If I were catching the bus, the unusual offer might have given me pause. I probably would have declined simply because it seemed too kind, too out-of-the-ordinary a gesture to be purely offered or graciously, casually accepted. The woman might have been a lunatic, bizarrely dressed as she was and oddly insistent on getting my attention. But I am not trying to catch the bus, I'm just crossing to the east side of the street, which I'm now realizing is just as sunny as the west. Which means I can just smile warmly and say, meaning it entirely, Thank you so much for the kind offer! And I can cross the street, making the hot trek most of a mile back to my car – which has been given, if not a clean bill of health, at least permission to leave – with that smile plastered onto my face, thinking of how strange the world is, and how nice it is that there are people in it who will take it upon themselves to try and shield you from the blaze of the sun.
I'm sitting in Echo Park (the neighborhood, yes, but specifically the park proper), drinking an overpriced but delicious coffee drink. Two shots of the darkly fruity, locally roasted type of espresso that is so easily found in this town, along with some maple syrup that might be organic but can't possibly be "local" because when was the last time I saw a maple tree in Southern California? It's iced, which means I'm drinking it too fast; the sun is hot and the drink is too refreshing to savor.
This park is, in my opinion, one of LA's most resplendent gems. Its celebrity is of the same genus as so many of the town's celebrities: you may not have heard of it but you might recognize it from one of its television appearances. It was featured but uncredited in the recently aired pilot of John Stamos vehicle Grandfathered, for example. I've been here many times before – I've speedwalked the circuit around Echo Park Lake with my walk-obsessed father, had a lakeside picnic with my cousin, and trudged morosely over the park's bridge with a friend who was about to move away, attempting to allow the place's natural beauty to dull the pain of our parting. On all of those occasions, the park was crowded with people – children and vendors, fishermen and paddle boaters, dog walkers and joggers – but this morning is relatively quiet. Even the ducks seem to have slept in.
Admittedly, I was not planning to be at the park today either. I'm here waiting for my car, all four tires of which are currently being replaced about a quarter mile down Sunset from here. When I handed over my keys, it was the tire man who suggested I wait out my service time in Echo Park. "A lot of people like to walk to the park," he told me as I wrote down my phone number. This unsolicited but welcome suggestion is the kind of thing I have come to really appreciate about Los Angeles life. There are a number of regional pet complaints that get thrown around by locals and visitors alike, but those of use who have chosen to reside here and therefore live with these pitfalls of angeleno-dom tend to be eager to share our tips for so doing with our fellow citizens. Advice on what surface street to take to Beverly Hills, what LAX terminal is best for meeting your ride, or what time of day the lines at that new ice cream shop are shortest are as much a part of a typical day in LA as traffic on the 101. There is a weird kind of neighborliness to this causal counseling, a spirit of "we're all in this together" that you'll miss if you're not paying attention.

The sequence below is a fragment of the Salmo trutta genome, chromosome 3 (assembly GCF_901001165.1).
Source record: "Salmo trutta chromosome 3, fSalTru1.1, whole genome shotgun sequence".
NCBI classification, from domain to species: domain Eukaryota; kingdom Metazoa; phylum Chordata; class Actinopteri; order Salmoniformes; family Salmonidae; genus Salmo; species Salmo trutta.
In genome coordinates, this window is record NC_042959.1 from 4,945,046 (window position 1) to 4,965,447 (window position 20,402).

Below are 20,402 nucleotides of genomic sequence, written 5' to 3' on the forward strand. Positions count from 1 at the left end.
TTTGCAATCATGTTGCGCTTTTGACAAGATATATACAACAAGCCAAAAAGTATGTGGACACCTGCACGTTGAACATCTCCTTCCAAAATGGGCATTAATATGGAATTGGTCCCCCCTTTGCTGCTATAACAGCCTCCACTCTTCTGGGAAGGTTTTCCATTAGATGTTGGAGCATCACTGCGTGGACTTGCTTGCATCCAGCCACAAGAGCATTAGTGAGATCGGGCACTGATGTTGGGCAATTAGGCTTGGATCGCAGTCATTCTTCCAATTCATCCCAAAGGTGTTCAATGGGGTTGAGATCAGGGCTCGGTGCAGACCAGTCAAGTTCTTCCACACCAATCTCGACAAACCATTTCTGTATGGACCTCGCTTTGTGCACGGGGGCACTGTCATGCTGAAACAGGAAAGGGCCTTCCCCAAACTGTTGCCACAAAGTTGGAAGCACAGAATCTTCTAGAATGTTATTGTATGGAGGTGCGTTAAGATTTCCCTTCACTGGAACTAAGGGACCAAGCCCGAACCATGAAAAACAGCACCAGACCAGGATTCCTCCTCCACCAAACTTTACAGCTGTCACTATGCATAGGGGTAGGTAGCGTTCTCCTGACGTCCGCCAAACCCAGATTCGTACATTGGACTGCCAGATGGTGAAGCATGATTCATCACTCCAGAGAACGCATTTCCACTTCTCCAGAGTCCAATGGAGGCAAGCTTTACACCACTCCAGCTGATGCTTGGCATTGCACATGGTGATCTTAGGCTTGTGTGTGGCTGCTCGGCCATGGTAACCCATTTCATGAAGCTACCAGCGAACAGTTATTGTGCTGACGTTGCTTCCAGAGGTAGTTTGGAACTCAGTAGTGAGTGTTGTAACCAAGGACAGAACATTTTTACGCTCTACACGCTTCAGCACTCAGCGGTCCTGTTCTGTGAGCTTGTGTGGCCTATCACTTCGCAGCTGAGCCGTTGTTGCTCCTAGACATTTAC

Behind me, I hear a low wolfwhistle and don't turn around. The whistler could be hooting at anyone, and I'm just minding my own business, staring out at the water, my rapidly depleting coffee drink in hand. The couple next to me ignore him too, until they notice he's actually attempting to signal everyone in the general vicinity. The man, an aging fellow in a maroon bowling shirt, is walking his dog. "Is that your car?" he says to the couple, loud enough that he's asking everyone around as well. "You're about to get a ticket." The couple say no, it's not their car, and I shake my head too. But I also think to myself, isn't that nice. Strangers looking out for strangers. And I hope the car's owner is near enough, and paying enough attention, to appreciate it.
This morning, I woke up nostalgic. Even before the alarm went off, I was entertaining hazy thoughts of what my life is like now, aimlessly reminiscing about the two long-short school years that have passed since I came to California for the screenwriting MFA program from which I'm about to graduate.